June 2, 1924: Death of Weather Bureau Balloonist Clarence Meisinger
Aeronautics has always played an important role in meteorology, especially during the early 20th century, when the U.S. Weather Bureau regularly sent small, unmanned “pilot” balloons, as well as larger weather balloons with radiosondes and other instruments attached, into the atmosphere to gather data.
In 1924, Dr. Clarence L. Meisinger of the Weather Bureau undertook a research project to use manned balloons to study air currents in midlatitude cyclones—the large storm systems that sweep across the North American continent, producing everything from blizzards to severe thunderstorms and tornadoes. The scientific understanding of how midlatitude cyclones work was still in its infancy at the time, with the groundwork having been laid by the polar front theory put forth by Vilhelm Bjerknes and his “Bergen School” colleagues just a few years earlier.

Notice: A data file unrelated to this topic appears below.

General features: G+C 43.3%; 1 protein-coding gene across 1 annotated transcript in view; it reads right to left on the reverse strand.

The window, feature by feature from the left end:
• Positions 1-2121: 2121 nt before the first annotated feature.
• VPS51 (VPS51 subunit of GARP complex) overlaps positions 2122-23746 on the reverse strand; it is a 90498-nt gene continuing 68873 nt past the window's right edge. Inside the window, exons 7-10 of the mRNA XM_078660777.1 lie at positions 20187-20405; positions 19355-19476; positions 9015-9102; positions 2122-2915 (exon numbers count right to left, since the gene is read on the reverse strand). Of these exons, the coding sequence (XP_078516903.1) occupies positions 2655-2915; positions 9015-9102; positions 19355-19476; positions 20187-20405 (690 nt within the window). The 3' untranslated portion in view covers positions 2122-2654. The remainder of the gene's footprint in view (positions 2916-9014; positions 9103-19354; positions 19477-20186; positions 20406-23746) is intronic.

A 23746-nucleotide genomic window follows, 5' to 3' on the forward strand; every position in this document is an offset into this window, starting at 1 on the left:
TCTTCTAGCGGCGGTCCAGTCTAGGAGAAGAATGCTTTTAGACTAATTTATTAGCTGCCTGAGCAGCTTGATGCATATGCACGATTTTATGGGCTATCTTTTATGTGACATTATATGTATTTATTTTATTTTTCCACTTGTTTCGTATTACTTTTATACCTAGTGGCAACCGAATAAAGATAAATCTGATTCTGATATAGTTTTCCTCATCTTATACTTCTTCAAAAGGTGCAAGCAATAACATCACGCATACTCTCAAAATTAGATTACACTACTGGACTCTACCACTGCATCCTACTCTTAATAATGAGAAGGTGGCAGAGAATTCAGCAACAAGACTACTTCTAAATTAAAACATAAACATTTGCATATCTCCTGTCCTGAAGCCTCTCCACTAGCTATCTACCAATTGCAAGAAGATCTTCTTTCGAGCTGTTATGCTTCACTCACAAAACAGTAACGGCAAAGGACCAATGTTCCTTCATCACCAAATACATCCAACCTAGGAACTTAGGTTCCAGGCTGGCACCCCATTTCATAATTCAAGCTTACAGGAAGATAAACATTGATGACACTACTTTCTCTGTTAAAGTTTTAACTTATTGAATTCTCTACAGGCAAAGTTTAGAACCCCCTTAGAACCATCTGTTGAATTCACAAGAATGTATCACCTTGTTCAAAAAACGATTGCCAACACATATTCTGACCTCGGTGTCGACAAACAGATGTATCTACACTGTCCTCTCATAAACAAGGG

Contributing Editor Sean Potter is a New York-based Certified Consulting Meteorologist (CCM), Certified Broadcast Meteorologist (CBM), and science writer with an interest in weather history.